Vidar Helgesen, Norwegian Minister of Climate and Environment answers AGs questions about how Norway is contributing to sustainable development by reducing deforestations in the worlds tropical forests.

As part of their International Climate and Forest Initiative (NICFI), Norway has pledged up to 3 billion NOK a year to help save the world’s tropical forests and improve the lives of those who live off and near them. Deforestation of tropical forests accounts for approximately 11% of global greenhouse gas emissions and as part of the NICFI, Norway aims to support efforts to reduce emissions. Here Vidar Helgesen, the Norwegian Minister of Climate and Environment answers AG’s questions about the Initiative and its goals…

What are the aims of the Norwegian Climate and Forest Initiative?

Reducing Emissions from Deforestation and Forest Degradation (REDD+), our aims are: Firstly, that REDD+ as part of the Paris-agreement will be an effective measure of reducing emissions from forests; secondly, to contribute to large scale emission reductions from deforestation in selected countries; and thirdly to contribute to the protection of natural forests. As an overarching goal, our support should contribute to sustainable development. This is also a prerequisite for countries to succeed in reducing deforestation. In cooperation with several developed and developing countries, Norway is taking action in order to demonstrate that paying for carbon stored in tropical trees is feasible. Paying developing countries to fight tropical deforestation may provide up to a quarter of the climate change mitigation needed by 2030, while contributing to green growth, increasing resilience to climate change, fighting poverty and protecting invaluable biodiversity.

In cooperation with several developed and developing countries, Norway is taking action in order to demonstrate that paying for carbon stored in tropical trees is feasible. Paying developing countries to fight tropical deforestation may provide up to a quarter of the climate change mitigation needed by 2030, while contributing to green growth, increasing resilience to climate change, fighting poverty and protecting invaluable biodiversity.

How important are programmes such as this to help protect and preserve natural environments?

We support one of the most important actions to protect some of the world’s largest forests that contribute to regulate the climate and global rainfall patterns: reducing tropical deforestation. This is a global responsibility. And it is absolutely necessary if we are to reduce greenhouse gas emissions fast enough to avert the most serious consequences. Worldwide, approximately 1.6 billion people depend directly or indirectly on tropical forests for their livelihoods. These forests are home to more than half of the world’s land based species and store enormous amounts of carbon.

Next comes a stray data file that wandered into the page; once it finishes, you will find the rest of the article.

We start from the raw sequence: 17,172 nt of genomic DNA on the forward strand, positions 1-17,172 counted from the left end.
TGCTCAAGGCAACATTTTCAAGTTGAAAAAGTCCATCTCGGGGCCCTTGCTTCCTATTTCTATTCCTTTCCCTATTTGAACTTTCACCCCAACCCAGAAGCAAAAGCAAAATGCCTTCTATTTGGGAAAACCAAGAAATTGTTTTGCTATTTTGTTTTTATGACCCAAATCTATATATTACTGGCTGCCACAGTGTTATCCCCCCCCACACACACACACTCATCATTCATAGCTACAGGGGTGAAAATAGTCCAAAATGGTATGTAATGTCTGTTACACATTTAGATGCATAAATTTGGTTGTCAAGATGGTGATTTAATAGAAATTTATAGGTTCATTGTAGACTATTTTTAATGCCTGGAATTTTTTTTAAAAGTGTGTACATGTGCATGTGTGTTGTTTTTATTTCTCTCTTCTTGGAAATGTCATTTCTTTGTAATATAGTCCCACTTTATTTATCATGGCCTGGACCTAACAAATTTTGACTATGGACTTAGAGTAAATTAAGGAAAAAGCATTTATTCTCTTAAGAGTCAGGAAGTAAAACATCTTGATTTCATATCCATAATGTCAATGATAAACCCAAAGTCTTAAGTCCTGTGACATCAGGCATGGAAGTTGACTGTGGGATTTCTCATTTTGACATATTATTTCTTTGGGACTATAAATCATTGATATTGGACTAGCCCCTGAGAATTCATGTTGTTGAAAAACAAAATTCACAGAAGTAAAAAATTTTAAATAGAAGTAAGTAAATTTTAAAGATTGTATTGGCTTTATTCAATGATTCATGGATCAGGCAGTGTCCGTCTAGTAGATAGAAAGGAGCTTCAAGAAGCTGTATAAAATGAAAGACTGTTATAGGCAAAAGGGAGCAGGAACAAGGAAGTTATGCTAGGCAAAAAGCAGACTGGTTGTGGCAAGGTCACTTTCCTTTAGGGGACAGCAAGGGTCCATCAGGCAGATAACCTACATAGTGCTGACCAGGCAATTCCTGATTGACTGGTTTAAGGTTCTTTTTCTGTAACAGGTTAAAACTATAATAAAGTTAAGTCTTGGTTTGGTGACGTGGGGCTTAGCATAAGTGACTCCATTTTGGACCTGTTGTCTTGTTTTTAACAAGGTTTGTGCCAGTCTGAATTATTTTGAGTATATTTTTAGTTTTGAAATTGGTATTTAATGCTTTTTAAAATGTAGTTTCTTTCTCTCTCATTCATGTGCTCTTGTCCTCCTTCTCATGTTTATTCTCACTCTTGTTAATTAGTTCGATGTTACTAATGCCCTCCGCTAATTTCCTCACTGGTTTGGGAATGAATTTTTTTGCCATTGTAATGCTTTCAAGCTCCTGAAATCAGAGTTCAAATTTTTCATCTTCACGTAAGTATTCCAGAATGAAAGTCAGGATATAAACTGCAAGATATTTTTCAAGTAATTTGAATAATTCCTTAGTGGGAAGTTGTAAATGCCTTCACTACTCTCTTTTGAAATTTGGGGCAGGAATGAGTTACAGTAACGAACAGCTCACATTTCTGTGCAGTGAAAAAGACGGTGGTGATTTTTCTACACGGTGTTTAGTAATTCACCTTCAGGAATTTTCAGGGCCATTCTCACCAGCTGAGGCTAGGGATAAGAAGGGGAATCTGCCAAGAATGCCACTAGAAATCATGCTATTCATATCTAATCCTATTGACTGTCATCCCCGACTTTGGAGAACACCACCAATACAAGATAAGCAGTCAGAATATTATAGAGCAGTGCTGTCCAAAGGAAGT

How important is it to protect tropical forests in order to reduce greenhouse gas emissions?

Brazil illustrates the importance of preventing deforestation in order to reduce greenhouse emissions: In 10 years Brazil reduced deforestation in the Amazon by nearly 80%. We estimate that this has spared the atmosphere for over 4 billion tons of CO2, more than 4 times Germany’s annual greenhouse gas emissions.

How will Norway work with partnership countries in order to achieve its goals for the Initiative?

Governments of major tropical forest countries are witnessing the consequences of deforestation and are committed to combat it. How we work with partnerships varies widely from country to country. What the partnerships have in common is that these countries show a political will to protect the forests. National ownership is crucial. In our partnerships, national governments are in charge of the efforts to combat deforestation. Deforestation has many different causes, so we also emphasise that a cross-sectoral approach is needed. Most notable so far are the commitments and actions of Brazil, Colombia, Guyana and Ethiopia.

Brazil has delivered impressing results when it comes to reducing deforestation in the Brazilian Amazon and consequently also CO2-emissions. Norway has paid Brazil 6.5 billion NOK for these results.

How does the government aim to implement the Initiative and ensure goals are met?

We have a broad approach. We work with forest country governments, other donor governments, the private sector, academia, civil society and indigenous people. With a growing population both globally and in many tropical forest countries, pressure on forested areas for conversion to agricultural lands and food production is increasing. Through our REDD+ programmes we support measures such as land use planning and more sustainable agricultural practices to increase agricultural efficiency. In short: We work to promote sustainable production and protect the forest at the same time.

Four commodities represent approximately 50% of global tropical deforestation today; palm oil, beef, soy and paper. This means that positive commitments and actions by private companies are necessary to reform past practices. By paying countries for results in terms of reduced emissions from deforestation and forest degradation we aim to strengthen the financial and political incentives to keep the forests standing, and do so in a way that benefits the people living in and of the forests. This is the essence of REDD+.

 

Vidar Helgesen

Minister of Climate and Environment

Ministry of Climate and Environment – Norway

www.regjeringen.no/en/dep/kld/id668

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